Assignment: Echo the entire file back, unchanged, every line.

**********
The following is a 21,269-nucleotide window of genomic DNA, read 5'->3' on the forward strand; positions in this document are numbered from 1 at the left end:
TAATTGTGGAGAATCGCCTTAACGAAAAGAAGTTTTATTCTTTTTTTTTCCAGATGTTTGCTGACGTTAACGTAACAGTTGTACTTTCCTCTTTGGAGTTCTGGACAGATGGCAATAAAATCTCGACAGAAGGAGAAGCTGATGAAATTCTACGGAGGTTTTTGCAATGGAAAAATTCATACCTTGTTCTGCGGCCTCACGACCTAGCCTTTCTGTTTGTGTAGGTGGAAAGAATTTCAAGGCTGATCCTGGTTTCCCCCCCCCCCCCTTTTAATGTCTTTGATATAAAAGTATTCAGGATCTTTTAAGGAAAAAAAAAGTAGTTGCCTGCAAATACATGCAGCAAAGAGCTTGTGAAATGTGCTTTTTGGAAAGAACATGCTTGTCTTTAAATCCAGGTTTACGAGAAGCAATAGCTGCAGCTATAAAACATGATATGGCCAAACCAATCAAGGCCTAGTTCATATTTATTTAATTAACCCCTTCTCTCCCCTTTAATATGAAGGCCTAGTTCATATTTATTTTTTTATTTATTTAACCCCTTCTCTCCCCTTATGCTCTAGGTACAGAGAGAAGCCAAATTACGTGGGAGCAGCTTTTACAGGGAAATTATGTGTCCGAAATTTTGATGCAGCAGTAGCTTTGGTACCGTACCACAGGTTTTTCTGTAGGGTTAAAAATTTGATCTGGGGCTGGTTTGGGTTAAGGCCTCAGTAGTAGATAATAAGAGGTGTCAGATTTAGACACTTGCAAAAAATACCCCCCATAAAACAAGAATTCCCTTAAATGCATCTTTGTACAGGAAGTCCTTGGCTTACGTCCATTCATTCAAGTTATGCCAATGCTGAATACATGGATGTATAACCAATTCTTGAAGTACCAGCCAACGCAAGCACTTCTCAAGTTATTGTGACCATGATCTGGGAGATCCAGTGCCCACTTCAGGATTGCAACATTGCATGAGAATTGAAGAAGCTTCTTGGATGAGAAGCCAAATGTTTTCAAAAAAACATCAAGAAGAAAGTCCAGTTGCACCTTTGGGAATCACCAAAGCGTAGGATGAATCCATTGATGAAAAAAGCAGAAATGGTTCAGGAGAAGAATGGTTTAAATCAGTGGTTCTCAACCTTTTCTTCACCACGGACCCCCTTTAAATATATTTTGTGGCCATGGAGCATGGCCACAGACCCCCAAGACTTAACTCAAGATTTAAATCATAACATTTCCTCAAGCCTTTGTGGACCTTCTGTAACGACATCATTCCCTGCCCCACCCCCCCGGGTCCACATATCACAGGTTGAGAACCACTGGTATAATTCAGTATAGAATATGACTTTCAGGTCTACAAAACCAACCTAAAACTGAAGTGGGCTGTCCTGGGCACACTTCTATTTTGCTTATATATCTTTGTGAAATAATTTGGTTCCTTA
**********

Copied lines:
The following is a 21,269-nucleotide window of genomic DNA, read 5'->3' on the forward strand; positions in this document are numbered from 1 at the left end:
TAATTGTGGAGAATCGCCTTAACGAAAAGAAGTTTTATTCTTTTTTTTTCCAGATGTTTGCTGACGTTAACGTAACAGTTGTACTTTCCTCTTTGGAGTTCTGGACAGATGGCAATAAAATCTCGACAGAAGGAGAAGCTGATGAAATTCTACGGAGGTTTTTGCAATGGAAAAATTCATACCTTGTTCTGCGGCCTCACGACCTAGCCTTTCTGTTTGTGTAGGTGGAAAGAATTTCAAGGCTGATCCTGGTTTCCCCCCCCCCCCCTTTTAATGTCTTTGATATAAAAGTATTCAGGATCTTTTAAGGAAAAAAAAAGTAGTTGCCTGCAAATACATGCAGCAAAGAGCTTGTGAAATGTGCTTTTTGGAAAGAACATGCTTGTCTTTAAATCCAGGTTTACGAGAAGCAATAGCTGCAGCTATAAAACATGATATGGCCAAACCAATCAAGGCCTAGTTCATATTTATTTAATTAACCCCTTCTCTCCCCTTTAATATGAAGGCCTAGTTCATATTTATTTTTTTATTTATTTAACCCCTTCTCTCCCCTTATGCTCTAGGTACAGAGAGAAGCCAAATTACGTGGGAGCAGCTTTTACAGGGAAATTATGTGTCCGAAATTTTGATGCAGCAGTAGCTTTGGTACCGTACCACAGGTTTTTCTGTAGGGTTAAAAATTTGATCTGGGGCTGGTTTGGGTTAAGGCCTCAGTAGTAGATAATAAGAGGTGTCAGATTTAGACACTTGCAAAAAATACCCCCCATAAAACAAGAATTCCCTTAAATGCATCTTTGTACAGGAAGTCCTTGGCTTACGTCCATTCATTCAAGTTATGCCAATGCTGAATACATGGATGTATAACCAATTCTTGAAGTACCAGCCAACGCAAGCACTTCTCAAGTTATTGTGACCATGATCTGGGAGATCCAGTGCCCACTTCAGGATTGCAACATTGCATGAGAATTGAAGAAGCTTCTTGGATGAGAAGCCAAATGTTTTCAAAAAAACATCAAGAAGAAAGTCCAGTTGCACCTTTGGGAATCACCAAAGCGTAGGATGAATCCATTGATGAAAAAAGCAGAAATGGTTCAGGAGAAGAATGGTTTAAATCAGTGGTTCTCAACCTTTTCTTCACCACGGACCCCCTTTAAATATATTTTGTGGCCATGGAGCATGGCCACAGACCCCCAAGACTTAACTCAAGATTTAAATCATAACATTTCCTCAAGCCTTTGTGGACCTTCTGTAACGACATCATTCCCTGCCCCACCCCCCCGGGTCCACATATCACAGGTTGAGAACCACTGGTATAATTCAGTATAGAATATGACTTTCAGGTCTACAAAACCAACCTAAAACTGAAGTGGGCTGTCCTGGGCACACTTCTATTTTGCTTATATATCTTTGTGAAATAATTTGGTTCCTTA